Ah, I see now that pricing can differ a great deal depending on the type of institutional account your school may or may not have with Expresso. For some reason, I had assumed it was a free service. Thanks for the information.

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Re: T-14 3L, future COA clerk, answering questions for a bit

Postby TTT-LS » Thu Feb 25, 2010 1:07 pm

Quickly as to publishing, I used ExpressO. While you do have to pay $2/journal to submit, my opinion, having been on the selection side (i.e., choosing content for my own LR), is that this is the best way to go. I was able to trade up to a much better journal than the first one I had an offer from, and ExpressO's expedite feature likely accounts for the multiple later offers I ended up getting. But OP is right: publishing w/outside journals as a student is an uphill battle given the bias against publishing student work.

Chichaca, I'm not sure LR v. publishing is an either/or kind of thing. Really, to publish as a student--at least with outstide journals--LR is close to a must. But for clerkships, LR is much more important than publishing. By miles. If you want to clerk for a trial court, like a federal district court, then trial team or moot court experience would be good, along with great grades in trial advocacy, evidence, and civ pro.

On applications, the process is a trainwreck. In some cases, judges make it that way intentionally as a screening mechanism. At the highest levels, there are all kinds of behind the scenes things that go on between faculty and judges, deans and judges, and so on that were pretty surprising to me. Basically there are two routes to apply for rising 3Ls: the structured fall hiring plan process and the completely unstructured off-plan process.

The former is a somewhat recent innovation in response to the old way of hiring clerks after the end of their 1L year (so you'd be hired more than 2 years in advance). Under the hiring plan process, one uploads a resume, letters of recommendation, writing sample, grades, etc. into OSCAR, the Online System for Clerkship Application & Review (check out https://oscar.uscourts.gov/ for more info). All rising 3L applications are released to judges on a specific day in early September, after which interview offers begin to go out on an appointed day, with actual interviews beginning a few days earlier. For judges who don’t use OSCAR but who do follow the hiring plan, some schools orchestrate a bundling process so that you can send paper apps out.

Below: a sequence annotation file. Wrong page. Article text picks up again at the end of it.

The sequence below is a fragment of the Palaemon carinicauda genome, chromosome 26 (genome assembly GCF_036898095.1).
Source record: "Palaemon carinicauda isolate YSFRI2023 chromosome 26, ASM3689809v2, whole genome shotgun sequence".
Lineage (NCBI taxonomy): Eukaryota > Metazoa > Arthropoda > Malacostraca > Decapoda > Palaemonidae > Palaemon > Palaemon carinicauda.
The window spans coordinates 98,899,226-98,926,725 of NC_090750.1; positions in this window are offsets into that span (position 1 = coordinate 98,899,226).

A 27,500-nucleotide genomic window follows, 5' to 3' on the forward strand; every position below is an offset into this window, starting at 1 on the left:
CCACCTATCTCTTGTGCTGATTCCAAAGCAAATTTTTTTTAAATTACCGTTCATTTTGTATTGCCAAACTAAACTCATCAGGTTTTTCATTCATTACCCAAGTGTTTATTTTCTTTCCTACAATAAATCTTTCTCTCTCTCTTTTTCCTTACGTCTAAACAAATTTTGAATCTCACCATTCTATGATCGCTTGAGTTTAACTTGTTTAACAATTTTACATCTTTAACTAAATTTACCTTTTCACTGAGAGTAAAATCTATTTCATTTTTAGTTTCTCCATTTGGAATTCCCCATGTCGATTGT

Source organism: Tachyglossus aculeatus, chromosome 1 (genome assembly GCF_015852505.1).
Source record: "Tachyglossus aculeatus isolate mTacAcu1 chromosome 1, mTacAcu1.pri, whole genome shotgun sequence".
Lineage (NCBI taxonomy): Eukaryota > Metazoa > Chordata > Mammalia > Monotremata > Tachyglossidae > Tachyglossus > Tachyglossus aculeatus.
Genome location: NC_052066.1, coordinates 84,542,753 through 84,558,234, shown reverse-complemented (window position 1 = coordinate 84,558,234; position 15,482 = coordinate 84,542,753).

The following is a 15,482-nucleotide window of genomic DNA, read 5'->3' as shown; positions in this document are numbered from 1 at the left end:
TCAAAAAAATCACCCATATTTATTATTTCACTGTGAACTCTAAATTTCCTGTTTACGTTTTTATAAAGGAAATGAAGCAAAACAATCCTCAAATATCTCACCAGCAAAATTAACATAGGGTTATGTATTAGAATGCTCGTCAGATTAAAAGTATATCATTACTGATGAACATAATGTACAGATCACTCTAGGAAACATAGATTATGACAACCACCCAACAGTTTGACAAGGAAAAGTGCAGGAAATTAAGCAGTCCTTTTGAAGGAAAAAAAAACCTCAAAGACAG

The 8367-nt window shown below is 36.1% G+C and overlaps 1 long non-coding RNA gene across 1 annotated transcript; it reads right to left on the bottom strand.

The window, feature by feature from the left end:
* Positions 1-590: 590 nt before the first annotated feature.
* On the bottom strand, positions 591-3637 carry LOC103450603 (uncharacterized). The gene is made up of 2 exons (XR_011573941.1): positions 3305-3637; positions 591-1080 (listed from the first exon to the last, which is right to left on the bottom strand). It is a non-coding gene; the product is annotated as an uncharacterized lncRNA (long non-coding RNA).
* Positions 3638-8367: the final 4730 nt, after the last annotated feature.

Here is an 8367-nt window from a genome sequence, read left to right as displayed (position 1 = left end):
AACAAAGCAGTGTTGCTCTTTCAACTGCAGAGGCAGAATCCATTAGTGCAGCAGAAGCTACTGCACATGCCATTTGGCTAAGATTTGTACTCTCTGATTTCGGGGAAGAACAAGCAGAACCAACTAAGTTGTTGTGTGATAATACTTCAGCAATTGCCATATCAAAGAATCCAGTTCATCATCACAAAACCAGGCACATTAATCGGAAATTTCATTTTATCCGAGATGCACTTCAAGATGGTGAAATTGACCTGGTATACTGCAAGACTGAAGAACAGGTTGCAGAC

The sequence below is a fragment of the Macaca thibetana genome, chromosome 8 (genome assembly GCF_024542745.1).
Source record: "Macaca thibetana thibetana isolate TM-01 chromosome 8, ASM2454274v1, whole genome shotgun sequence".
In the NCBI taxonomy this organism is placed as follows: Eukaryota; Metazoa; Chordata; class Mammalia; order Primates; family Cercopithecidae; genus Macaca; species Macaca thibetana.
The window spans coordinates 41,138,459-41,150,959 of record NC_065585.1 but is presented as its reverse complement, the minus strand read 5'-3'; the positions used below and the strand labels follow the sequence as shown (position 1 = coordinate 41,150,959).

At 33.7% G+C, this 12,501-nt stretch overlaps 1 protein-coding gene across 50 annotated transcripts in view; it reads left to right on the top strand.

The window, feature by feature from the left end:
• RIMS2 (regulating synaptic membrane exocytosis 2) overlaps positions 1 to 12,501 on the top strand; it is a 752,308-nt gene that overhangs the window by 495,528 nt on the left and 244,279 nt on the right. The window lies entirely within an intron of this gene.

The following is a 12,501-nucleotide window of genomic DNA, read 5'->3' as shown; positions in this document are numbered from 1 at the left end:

The latter, off-plan process is a lot more opaque. Some judges—particularly judges in more rural areas or who tend to send lots of clerks to the Supreme Court—hire well before September of 3L year. The rural judges do this because if they hired on the plan, students with multiple interview offers would have to choose between flying to Topeka or Boston on the first interview day. Given that a student might be able to do several interviews in Boston and then shoot down to Philly for a few more, the student will naturally decline the interview offer in Topeka. By hiring early, the rural judges combat the natural geographic advantages held by the urban judges. As for the feeder judges, they want to find the best 3Ls in the country, and to do so they try to hire before anyone else does, using well-known faculty members as screeners. You can’t realistically apply to these judges unless you get the green light from the right recommenders. Interviews begin as early as March or April of 2L year, though my impression was that most pre-plan hiring last summer was done in June and July.
Last edited by TTT-LS on Tue Jul 06, 2010 6:01 pm, edited 1 time in total.

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Re: T-14 3L, future COA clerk, answering questions for a bit

Postby traydeuce » Thu Feb 25, 2010 1:11 pm

^^

That was awfully helpful.